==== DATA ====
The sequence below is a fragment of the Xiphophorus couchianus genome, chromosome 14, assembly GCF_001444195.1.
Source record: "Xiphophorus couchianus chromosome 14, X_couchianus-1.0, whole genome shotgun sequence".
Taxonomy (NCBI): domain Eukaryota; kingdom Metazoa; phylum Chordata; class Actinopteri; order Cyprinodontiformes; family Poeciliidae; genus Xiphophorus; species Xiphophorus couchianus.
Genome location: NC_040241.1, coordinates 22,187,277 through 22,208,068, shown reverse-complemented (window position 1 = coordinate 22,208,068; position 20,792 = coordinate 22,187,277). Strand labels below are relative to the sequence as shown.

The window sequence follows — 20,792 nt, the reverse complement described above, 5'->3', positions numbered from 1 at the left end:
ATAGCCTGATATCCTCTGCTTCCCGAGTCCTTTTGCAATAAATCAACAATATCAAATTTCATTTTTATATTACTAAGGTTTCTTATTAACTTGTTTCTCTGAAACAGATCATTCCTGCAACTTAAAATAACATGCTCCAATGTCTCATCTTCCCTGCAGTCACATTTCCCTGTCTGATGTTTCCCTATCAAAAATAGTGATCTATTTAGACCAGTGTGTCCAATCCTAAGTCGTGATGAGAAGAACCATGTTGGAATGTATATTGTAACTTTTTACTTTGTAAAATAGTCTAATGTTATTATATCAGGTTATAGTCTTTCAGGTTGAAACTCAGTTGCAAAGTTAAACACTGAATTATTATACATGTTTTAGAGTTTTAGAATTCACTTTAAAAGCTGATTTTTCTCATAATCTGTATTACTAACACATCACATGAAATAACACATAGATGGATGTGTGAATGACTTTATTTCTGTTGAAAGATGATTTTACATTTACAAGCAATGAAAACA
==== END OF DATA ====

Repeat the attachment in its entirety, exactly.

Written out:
The sequence below is a fragment of the Xiphophorus couchianus genome, chromosome 14, assembly GCF_001444195.1.
Source record: "Xiphophorus couchianus chromosome 14, X_couchianus-1.0, whole genome shotgun sequence".
Taxonomy (NCBI): domain Eukaryota; kingdom Metazoa; phylum Chordata; class Actinopteri; order Cyprinodontiformes; family Poeciliidae; genus Xiphophorus; species Xiphophorus couchianus.
Genome location: NC_040241.1, coordinates 22,187,277 through 22,208,068, shown reverse-complemented (window position 1 = coordinate 22,208,068; position 20,792 = coordinate 22,187,277). Strand labels below are relative to the sequence as shown.

The window sequence follows — 20,792 nt, the reverse complement described above, 5'->3', positions numbered from 1 at the left end:
ATAGCCTGATATCCTCTGCTTCCCGAGTCCTTTTGCAATAAATCAACAATATCAAATTTCATTTTTATATTACTAAGGTTTCTTATTAACTTGTTTCTCTGAAACAGATCATTCCTGCAACTTAAAATAACATGCTCCAATGTCTCATCTTCCCTGCAGTCACATTTCCCTGTCTGATGTTTCCCTATCAAAAATAGTGATCTATTTAGACCAGTGTGTCCAATCCTAAGTCGTGATGAGAAGAACCATGTTGGAATGTATATTGTAACTTTTTACTTTGTAAAATAGTCTAATGTTATTATATCAGGTTATAGTCTTTCAGGTTGAAACTCAGTTGCAAAGTTAAACACTGAATTATTATACATGTTTTAGAGTTTTAGAATTCACTTTAAAAGCTGATTTTTCTCATAATCTGTATTACTAACACATCACATGAAATAACACATAGATGGATGTGTGAATGACTTTATTTCTGTTGAAAGATGATTTTACATTTACAAGCAATGAAAACA